This novel is shrouded in a love letter, a tone of regret that frequently lapses into sorrow when a random, inexplicable act of violence shakes Beatrice Hemming to the core. As Beatrice provides a witness statement to Mr. Wright, a kindly lawyer at London’s Crown Prosecution Service, in preparation for a trial in four months time, what starts out as a confessional about
her missing sister, Tess, soon morphs into a disturbing and frenzied account of murder.
Senior manager of a design company in New York, Beatrice can’t quite believe the unexpected phone call from her mother saying that Tess has gone missing and
that the police are looking for her. Pregnant Tess was due to deliver in just under three weeks. Emilio Codi, her tutor at art college, is rumored to be the father, but
married Emilio apparently forced Tess take a sabbatical when her “bump” started to show.
Plagued with the feeling that she should be doing more to help Tess, Beatrice hurriedly flies to London, her disappearance a terrible shock and almost impossible to fathom for this rather undemonstrative family. As Beatrice and her mother struggle to acknowledge the reality that they might not see Tess again, Beatrice agrees to participate in a police film reconstruction, the clip to air on television later that night.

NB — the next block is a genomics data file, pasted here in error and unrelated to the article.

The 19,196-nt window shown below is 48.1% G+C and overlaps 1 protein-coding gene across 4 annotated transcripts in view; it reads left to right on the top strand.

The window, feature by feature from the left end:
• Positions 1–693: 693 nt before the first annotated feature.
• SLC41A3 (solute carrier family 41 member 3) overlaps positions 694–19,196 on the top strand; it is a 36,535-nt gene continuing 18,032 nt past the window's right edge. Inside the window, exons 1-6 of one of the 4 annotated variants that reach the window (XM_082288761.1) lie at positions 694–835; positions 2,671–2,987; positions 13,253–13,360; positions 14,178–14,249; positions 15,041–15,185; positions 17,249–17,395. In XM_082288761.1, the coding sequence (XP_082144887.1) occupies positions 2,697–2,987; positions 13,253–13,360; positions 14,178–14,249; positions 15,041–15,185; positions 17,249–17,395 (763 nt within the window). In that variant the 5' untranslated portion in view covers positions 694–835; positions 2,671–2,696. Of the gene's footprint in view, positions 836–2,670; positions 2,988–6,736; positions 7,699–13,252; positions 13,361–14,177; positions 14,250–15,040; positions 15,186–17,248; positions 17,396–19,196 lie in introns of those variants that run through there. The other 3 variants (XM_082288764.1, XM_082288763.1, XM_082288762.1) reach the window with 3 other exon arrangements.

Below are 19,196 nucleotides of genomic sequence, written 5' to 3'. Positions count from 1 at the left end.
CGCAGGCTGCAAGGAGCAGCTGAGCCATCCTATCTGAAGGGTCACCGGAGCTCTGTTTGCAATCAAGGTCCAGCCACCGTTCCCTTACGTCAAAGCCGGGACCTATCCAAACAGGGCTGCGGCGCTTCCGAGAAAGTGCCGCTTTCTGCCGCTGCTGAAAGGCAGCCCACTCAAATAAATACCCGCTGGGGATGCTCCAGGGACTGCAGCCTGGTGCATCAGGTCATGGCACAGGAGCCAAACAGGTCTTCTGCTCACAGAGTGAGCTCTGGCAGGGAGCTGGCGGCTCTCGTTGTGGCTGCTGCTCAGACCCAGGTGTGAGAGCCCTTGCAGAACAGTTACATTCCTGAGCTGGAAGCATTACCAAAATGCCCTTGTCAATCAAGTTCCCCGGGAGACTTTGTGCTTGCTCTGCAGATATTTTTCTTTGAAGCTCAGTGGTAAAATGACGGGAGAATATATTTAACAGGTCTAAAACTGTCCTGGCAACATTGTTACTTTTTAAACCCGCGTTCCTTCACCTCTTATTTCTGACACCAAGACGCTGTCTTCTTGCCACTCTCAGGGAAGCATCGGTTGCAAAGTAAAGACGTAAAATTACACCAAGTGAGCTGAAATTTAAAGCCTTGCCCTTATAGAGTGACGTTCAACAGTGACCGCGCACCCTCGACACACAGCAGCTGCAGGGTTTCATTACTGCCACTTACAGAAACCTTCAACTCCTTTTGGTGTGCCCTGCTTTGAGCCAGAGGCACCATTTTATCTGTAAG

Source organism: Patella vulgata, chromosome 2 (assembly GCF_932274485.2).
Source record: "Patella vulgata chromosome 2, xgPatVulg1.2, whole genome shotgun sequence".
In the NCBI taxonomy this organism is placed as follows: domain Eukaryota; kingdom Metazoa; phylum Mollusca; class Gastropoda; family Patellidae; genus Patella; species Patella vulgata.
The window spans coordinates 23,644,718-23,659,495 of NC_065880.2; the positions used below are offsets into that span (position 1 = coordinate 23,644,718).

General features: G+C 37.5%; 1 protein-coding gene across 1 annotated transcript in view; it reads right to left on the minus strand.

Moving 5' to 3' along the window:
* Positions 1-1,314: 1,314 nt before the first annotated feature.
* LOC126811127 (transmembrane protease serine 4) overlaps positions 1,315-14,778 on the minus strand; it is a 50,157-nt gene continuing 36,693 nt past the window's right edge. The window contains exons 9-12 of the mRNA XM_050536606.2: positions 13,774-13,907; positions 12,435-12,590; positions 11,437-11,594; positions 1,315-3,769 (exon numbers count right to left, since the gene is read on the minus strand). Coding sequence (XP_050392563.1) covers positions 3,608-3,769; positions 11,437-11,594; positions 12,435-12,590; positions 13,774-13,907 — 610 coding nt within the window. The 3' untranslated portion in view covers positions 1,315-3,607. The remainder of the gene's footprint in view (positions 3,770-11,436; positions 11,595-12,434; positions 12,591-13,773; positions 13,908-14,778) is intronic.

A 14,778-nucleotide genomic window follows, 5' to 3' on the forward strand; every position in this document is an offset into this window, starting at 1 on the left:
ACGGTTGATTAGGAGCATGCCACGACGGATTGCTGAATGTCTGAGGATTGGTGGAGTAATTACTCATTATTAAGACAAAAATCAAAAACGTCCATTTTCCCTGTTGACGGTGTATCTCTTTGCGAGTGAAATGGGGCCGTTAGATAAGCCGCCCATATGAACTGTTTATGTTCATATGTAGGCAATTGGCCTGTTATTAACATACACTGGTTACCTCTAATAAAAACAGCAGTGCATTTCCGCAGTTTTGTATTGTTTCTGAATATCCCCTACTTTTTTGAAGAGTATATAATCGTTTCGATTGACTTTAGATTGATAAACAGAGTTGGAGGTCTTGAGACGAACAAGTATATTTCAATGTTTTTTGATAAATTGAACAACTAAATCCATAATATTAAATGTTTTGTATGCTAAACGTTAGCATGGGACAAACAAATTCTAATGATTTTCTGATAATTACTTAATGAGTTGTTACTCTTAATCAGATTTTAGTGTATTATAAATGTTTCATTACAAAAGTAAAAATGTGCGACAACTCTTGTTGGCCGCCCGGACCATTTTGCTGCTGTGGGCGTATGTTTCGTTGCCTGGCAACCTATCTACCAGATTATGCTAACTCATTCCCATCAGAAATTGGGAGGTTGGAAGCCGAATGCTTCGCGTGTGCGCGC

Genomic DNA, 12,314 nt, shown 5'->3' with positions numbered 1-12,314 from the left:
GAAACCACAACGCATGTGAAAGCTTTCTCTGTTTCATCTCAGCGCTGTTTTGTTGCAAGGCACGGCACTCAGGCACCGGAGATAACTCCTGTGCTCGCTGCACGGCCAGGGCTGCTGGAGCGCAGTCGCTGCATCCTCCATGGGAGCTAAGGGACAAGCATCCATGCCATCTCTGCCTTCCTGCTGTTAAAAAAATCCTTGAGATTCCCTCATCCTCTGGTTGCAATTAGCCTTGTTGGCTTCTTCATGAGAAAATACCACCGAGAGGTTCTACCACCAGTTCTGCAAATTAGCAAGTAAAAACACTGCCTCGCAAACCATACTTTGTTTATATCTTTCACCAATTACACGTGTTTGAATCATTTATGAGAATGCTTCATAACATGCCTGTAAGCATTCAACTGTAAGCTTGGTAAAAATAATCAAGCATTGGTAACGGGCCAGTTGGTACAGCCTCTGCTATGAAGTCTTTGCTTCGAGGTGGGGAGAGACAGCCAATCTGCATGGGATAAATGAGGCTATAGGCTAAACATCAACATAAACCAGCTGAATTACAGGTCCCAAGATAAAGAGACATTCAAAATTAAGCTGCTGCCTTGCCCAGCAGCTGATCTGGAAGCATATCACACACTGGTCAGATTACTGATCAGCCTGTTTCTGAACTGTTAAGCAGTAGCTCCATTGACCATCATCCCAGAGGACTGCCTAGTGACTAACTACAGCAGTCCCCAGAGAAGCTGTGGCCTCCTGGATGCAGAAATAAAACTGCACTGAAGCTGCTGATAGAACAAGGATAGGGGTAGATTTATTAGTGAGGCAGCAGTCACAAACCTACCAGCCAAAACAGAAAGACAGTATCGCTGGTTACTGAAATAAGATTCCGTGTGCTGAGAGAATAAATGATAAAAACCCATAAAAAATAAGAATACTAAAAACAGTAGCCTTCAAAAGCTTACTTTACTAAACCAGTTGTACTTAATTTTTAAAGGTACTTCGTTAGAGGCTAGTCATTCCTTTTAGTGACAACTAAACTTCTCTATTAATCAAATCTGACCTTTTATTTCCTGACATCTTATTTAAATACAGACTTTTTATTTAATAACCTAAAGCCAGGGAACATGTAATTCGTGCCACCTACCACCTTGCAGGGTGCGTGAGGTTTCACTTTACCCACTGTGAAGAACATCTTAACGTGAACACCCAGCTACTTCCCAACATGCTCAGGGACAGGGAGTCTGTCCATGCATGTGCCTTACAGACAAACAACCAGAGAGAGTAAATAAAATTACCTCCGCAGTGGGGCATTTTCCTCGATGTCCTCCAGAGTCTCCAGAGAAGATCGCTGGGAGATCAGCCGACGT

Tess’s landlord tells Beatrice that her sister had been getting weird phone calls.
On closer examination of her shabby flat, Beatrice discovers clothes from charity shops,
third-hand furniture, and expensive, brand-new baby clothes that Tess could never have afforded. Ensconced in Tess’s grubby apartment behind closed doors, a prickle of menace and grief swallows Beatrice, an “offal-like” dread that slowly embeds itself into her psyche.
Driven by the need to talk to her sister, Beatrice befriends Kasia, a Polish immigrant who Tess had met at the local prenatal clinic.
Beatrice learns from her that Tess had been involved in a cystic fibrosis trial at St. Anne’s Hospital coordinated by the Chrom-Med, a wealthy pharmaceutical company planning to float their shares on the stock market. The man behind the miracle, Prof. Rosen
- absurdly clichéd with his wire glasses - has been developing a chromosome cure for the disease, and Tess was one of the first women to undergo the therapy.
Falling over a precipice of terror, Lupton revels in the loving contradictions between two sisters. Beatrice, shocked that Tess’s baby had been diagnosed with cystic fibrosis, struggles with her own issues - a disintegrating marriage, her transient London life, an unhelpful police constabulary who blindside her at every turn, and her haunting sadness over the death of her little brother, Leo, who died of cystic fibrosis several years ago.
In articulate prose that highlights Beatrice’s heartfelt apology to Tess, the tale is a tragic confessional and a way for Beatrice to understand her negligence. As insinuations of psychosis take control, the damage is finally done. Lupton’s protagonist finds herself in a deadly showdown with a killer, clinging to her life as her world and that of her sister's collapses around her.